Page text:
Professor Emeritus of English Perry Lentz ’64 remembered when the English department was still situated in Ascension: The building was covered in ivy, the offices were small and they were divided by beaverboard partitions — a type of wooden sheet used as building material.
“There were I think two to three telephones on that floor, so if I got a phone call, I would have to go down to [Professor of English] Bob Daniel’s office and talk on the phone,” he said. “If you had a machine on your desk, it would be a typewriter.”
In an article published in the Sept. 21, 1978 edition of the Collegian, “Sun sets on English offices,” Gerald Duff, the department chair at the time, was quoted saying, “The new house gives the English department a sense of coherence that was not there in the Nu Pi Kappa Hall.”
The Kenyon Review was also housed in Sunset beginning in 1978; it moved to Walton House (which has since been demolished) in the early part of the 20th century, and then to Finn House in 2009.
Looking to the Future
Sunset will likely be demolished and two new English buildings will be constructed according to Associate Professor of English Sarah Heidt. There is no current timeline and, as far as Heidt knows, there is no funding, as the project has not yet been approved by the Board of Trustees. But as part of the future reconfiguring of that part of campus, including the potential underground parking lot, Sunset cannot be in that location. This area, referred to as West Quad in the Master Plan, would hold space for the dance, drama and film departments and office administrators, and it would include the new English buildings.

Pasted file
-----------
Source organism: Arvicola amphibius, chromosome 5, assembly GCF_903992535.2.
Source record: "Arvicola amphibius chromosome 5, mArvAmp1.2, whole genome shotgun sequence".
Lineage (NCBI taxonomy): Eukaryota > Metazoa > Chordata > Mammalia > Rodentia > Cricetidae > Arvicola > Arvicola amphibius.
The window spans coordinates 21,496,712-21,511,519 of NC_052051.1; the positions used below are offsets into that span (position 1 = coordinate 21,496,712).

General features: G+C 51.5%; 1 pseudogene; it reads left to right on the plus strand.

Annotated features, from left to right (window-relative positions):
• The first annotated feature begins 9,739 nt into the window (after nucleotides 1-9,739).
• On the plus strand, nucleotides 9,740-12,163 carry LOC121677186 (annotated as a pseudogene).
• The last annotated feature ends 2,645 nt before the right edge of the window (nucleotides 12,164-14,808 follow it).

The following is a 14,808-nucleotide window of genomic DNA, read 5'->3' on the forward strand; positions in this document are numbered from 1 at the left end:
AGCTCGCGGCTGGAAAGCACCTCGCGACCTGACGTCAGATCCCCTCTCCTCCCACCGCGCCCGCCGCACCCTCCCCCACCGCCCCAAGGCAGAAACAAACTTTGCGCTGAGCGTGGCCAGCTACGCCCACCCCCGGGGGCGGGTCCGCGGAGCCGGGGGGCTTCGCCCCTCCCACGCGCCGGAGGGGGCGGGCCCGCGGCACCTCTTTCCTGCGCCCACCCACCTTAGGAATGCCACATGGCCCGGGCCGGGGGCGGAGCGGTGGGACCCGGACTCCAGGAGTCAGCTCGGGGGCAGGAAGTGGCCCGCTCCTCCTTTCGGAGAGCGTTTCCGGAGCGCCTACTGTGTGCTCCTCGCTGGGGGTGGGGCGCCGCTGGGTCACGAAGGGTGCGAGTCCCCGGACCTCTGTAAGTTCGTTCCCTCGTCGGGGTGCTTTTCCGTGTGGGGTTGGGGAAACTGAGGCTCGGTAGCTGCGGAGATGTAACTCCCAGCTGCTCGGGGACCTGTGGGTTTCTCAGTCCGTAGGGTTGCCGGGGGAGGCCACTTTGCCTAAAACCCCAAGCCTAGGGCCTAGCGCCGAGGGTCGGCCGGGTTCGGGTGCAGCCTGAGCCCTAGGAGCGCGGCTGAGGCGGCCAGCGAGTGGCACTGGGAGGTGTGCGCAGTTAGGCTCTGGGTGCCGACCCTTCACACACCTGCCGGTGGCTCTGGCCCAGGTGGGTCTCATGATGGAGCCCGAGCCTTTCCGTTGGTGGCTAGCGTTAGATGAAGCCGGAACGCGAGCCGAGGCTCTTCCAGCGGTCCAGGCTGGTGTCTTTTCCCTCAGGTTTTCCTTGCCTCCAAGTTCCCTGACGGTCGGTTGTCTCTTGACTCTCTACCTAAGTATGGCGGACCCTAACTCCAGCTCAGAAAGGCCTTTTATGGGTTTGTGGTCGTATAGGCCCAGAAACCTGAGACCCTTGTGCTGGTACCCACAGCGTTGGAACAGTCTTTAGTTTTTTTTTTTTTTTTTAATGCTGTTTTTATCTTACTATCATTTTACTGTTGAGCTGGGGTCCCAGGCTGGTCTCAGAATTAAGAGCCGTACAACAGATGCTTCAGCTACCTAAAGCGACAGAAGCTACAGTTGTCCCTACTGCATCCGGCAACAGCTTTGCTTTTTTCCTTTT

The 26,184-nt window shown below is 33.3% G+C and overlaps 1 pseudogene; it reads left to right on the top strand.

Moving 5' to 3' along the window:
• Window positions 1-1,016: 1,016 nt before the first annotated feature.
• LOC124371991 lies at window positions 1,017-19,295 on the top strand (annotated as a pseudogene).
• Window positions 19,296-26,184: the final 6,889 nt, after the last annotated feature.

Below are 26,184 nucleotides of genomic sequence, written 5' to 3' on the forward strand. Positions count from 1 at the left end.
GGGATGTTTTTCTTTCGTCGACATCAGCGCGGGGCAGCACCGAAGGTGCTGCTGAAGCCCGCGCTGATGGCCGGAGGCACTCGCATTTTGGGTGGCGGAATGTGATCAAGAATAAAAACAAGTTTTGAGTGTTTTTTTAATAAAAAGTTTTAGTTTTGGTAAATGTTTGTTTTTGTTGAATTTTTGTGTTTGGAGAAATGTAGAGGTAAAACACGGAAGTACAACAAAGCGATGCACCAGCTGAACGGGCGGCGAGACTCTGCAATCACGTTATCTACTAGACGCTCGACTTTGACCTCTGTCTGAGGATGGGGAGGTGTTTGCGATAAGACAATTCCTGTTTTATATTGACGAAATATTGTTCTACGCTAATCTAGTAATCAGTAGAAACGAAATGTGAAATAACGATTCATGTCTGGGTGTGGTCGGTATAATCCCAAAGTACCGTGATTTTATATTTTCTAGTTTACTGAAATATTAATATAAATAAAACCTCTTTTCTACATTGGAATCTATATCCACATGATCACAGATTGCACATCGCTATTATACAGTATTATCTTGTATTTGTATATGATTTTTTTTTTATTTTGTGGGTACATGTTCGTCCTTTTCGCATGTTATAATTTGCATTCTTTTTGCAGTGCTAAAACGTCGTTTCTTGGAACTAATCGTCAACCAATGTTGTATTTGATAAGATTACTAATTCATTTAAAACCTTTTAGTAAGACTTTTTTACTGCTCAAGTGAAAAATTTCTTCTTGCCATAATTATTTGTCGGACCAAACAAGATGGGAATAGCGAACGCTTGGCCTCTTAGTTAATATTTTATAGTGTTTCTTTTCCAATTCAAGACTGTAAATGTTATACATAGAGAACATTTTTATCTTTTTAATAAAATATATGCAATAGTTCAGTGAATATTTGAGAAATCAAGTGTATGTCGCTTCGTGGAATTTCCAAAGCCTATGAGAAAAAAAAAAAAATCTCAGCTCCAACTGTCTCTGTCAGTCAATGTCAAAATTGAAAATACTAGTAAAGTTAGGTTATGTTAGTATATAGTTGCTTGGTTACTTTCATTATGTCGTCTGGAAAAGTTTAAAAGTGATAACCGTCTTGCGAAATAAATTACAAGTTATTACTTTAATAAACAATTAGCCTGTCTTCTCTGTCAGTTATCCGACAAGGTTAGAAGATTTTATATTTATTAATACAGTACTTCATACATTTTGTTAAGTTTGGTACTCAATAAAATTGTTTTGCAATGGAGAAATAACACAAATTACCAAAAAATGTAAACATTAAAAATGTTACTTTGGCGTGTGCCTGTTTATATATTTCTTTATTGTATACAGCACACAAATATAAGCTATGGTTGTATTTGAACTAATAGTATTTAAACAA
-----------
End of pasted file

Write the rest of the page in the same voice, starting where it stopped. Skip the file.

“I know that there’s been frustration about [Sunset being demolished], at least among some parts of the alumni community, some parts of the student body, and to that the only thing that I can say is we are really trying to think out what is best for Kenyon students going forward,” Heidt said. She added this was especially important for students who cannot get up the flights of stairs and whose wheelchairs cannot fit in the hallway.